Wednesday, December 18, 2013

23 Months (and 2 weeks...)

I meant to post this awhile ago, but I am too easily distracted.

Benjamin has been 23 months old for almost two weeks old. This is the last age I will count in months. On January 5th he turns 2 years old!!

Once again, the leap in his speech/ability to communicate has changed and developed so much its hard to even describe. One month ago on Nov 11th I was impressed with a several part exchange involving city buses. Now, such complex exchanges are par for the course and so common place I hardly think about them as new, even though he has only been doing it for about a month.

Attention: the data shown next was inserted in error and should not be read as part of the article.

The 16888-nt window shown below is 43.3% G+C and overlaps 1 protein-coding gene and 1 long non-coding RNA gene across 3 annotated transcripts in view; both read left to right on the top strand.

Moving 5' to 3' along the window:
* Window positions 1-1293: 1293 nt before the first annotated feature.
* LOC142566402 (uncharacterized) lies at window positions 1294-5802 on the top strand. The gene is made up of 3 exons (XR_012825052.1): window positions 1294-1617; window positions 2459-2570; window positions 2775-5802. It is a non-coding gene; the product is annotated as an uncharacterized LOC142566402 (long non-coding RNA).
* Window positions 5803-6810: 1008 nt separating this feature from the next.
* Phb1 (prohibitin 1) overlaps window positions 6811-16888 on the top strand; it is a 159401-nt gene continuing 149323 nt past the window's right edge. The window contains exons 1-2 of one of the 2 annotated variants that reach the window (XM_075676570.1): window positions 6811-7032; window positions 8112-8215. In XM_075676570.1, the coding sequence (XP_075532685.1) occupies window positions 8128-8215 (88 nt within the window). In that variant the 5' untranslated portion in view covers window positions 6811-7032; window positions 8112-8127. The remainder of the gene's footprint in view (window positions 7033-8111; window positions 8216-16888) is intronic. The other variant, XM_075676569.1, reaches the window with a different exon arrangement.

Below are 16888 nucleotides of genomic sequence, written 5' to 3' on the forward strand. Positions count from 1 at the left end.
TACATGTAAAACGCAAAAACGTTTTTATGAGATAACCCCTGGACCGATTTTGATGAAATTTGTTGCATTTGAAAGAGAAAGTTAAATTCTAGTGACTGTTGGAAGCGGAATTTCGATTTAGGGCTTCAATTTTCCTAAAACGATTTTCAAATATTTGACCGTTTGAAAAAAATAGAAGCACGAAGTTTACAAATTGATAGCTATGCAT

He has a whole imaginary world going on all the time, and he is constantly talking about it, or about the factual things going on around him. Today at daycare, some high school girls who come in to help out (and get credit for it), gave them all presents. He got a pillow pal dog. When I picked him up he heard me and the daycare worker discussing this and of course that rapidly became the topic of conversation. His monologue goes something like this. (with me interjecting things like proper grammar and suggestions of what he is trying to say when he stutters) -  "I open present. I got dog. Soft dog. Little dog pillow. (again in a cute voice) Little dog pillow. Dog got two eyes. Ben got two eyes.  both Two eyes. Two eyes. (I am meanwhile putting on his jacket etc). I wear shoes. No boots. Nice jacket. Dad got two eyes. I wear puppy gloves. Mom got two eyes. Grandpa got two eyes. Grandpa Y got two eyes. Grandma got two eyes. Grandma Y got two eyes. (By this time we are outside). That's momma's car (pointing). I ride momma's car. We go home. Ben go home, play. Me eat." .... and that's pretty much what its like when he is awake. LOL.